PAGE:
Cost, Insurance, and Freight (CIF). CIF is similar to CFR (applicable only to waterway transport) with the additional requirement that the seller purchases insurance against the risk of loss or damage to goods.

Carriage Paid To (CPT). The buyer and seller name a location on the buyer’s side to which the freight is prepaid by seller. The wording would be something like “CPT Buyer’s Facility at [address].” The import responsibility is buyer’s only obligation, while the seller is responsible for transport, freight charges, risk of loss and exporting obligations.

Carriage and Insurance Paid (CIP). The parties name the place on the buyer’s side to which the freight is prepaid by seller (“CIP Buyer’s Facility at [address]”).. Seller carries all of the responsibility, including providing insurance against loss of damage, and import responsibility and unloading from the final carrier are buyer’s only obligation.

Delivered at Terminal (DAT). The buyer and seller identify a terminal, or a named point within the terminal, where appropriate, on the buyer’s side to which the goods are delivered. Seller carries all of the responsibility, except import responsibility falls on the buyer as well as obligations to unload at the terminal.

Delivered At Place (DAP). The parties name a stipulated destination on the buyer’s side where the goods are to be delivered. Seller carries all of the responsibility, except import responsibility falls on the buyer as well as the obligation to unload once it reaches the designated destination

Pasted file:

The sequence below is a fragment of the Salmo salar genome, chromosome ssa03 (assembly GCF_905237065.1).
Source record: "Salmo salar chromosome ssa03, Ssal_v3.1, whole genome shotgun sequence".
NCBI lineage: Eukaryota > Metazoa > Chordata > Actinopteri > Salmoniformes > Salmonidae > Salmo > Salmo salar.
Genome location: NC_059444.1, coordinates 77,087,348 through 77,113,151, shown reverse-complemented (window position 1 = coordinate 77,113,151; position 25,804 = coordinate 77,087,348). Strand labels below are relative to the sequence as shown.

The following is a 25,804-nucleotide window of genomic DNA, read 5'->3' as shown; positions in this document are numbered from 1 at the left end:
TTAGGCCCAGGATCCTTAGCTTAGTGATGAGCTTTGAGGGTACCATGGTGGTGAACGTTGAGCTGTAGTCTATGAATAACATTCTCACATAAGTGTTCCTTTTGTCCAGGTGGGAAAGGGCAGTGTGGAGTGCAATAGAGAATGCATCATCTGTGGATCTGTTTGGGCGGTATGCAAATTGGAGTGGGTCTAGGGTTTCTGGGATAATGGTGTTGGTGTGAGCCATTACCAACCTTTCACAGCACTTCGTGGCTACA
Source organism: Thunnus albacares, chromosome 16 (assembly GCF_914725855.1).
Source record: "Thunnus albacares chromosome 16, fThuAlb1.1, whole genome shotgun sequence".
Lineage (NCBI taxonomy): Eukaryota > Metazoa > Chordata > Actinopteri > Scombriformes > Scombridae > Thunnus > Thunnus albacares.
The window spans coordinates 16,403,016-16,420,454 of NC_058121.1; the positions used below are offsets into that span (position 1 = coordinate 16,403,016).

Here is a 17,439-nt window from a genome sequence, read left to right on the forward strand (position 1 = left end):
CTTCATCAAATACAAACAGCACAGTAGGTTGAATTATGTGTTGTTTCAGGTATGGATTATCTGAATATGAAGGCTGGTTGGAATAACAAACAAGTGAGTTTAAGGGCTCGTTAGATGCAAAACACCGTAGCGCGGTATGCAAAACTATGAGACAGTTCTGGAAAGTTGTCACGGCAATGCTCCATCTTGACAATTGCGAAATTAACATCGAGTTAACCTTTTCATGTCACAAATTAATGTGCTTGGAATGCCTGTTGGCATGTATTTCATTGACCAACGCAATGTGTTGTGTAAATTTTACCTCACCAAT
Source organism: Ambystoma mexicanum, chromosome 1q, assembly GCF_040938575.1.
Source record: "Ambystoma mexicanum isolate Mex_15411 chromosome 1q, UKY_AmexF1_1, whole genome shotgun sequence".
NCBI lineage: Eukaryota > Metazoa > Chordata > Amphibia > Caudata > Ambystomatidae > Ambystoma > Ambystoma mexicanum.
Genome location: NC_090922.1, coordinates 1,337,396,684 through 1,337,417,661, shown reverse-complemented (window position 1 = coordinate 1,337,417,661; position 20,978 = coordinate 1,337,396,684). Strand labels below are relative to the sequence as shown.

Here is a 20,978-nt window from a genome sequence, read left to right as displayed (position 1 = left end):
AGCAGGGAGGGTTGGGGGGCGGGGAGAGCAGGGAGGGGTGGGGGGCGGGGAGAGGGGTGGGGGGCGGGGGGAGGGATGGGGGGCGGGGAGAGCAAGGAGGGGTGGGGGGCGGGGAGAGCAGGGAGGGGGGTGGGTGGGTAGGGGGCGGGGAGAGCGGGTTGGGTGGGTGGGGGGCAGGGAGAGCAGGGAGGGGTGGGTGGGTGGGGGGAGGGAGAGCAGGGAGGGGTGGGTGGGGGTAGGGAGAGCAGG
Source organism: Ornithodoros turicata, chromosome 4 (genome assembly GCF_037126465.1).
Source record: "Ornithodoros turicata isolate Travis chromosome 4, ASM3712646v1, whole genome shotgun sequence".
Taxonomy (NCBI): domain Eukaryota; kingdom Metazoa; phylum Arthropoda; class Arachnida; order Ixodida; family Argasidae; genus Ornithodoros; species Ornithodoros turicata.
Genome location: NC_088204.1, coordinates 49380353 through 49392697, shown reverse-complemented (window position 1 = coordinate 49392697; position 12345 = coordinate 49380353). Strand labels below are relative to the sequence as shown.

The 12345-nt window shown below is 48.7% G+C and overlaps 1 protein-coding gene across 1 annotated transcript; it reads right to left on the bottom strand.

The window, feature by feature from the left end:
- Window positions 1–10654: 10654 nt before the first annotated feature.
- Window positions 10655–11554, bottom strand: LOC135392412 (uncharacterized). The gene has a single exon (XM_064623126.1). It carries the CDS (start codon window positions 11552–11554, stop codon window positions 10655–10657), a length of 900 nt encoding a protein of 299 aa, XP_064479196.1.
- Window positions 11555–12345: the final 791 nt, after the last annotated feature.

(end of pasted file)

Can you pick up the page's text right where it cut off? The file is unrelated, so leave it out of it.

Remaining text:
Delivered Duty Paid (DDP). The parties name a Buyer’s location to which the goods are delivered (e.g. “DDP Buyer’s Facility at [address]”). All responsibility falls on the seller, except for obligations of unloading once the goods reach the Buyer’s location.

As you can tell, Incoterms can be confusing. The above is only a summary of the terms and there are many other factors to consider.

. I’ve created a graph identifying the buyer’s and seller’s obligations within the 11 Incoterms and will be happy to email it to you if you send me an email to Leslie@marell-lawfirm.com

If you need assistance understanding shipping terms or drafting an effective contract, contact Leslie S. Marell to schedule an appointment.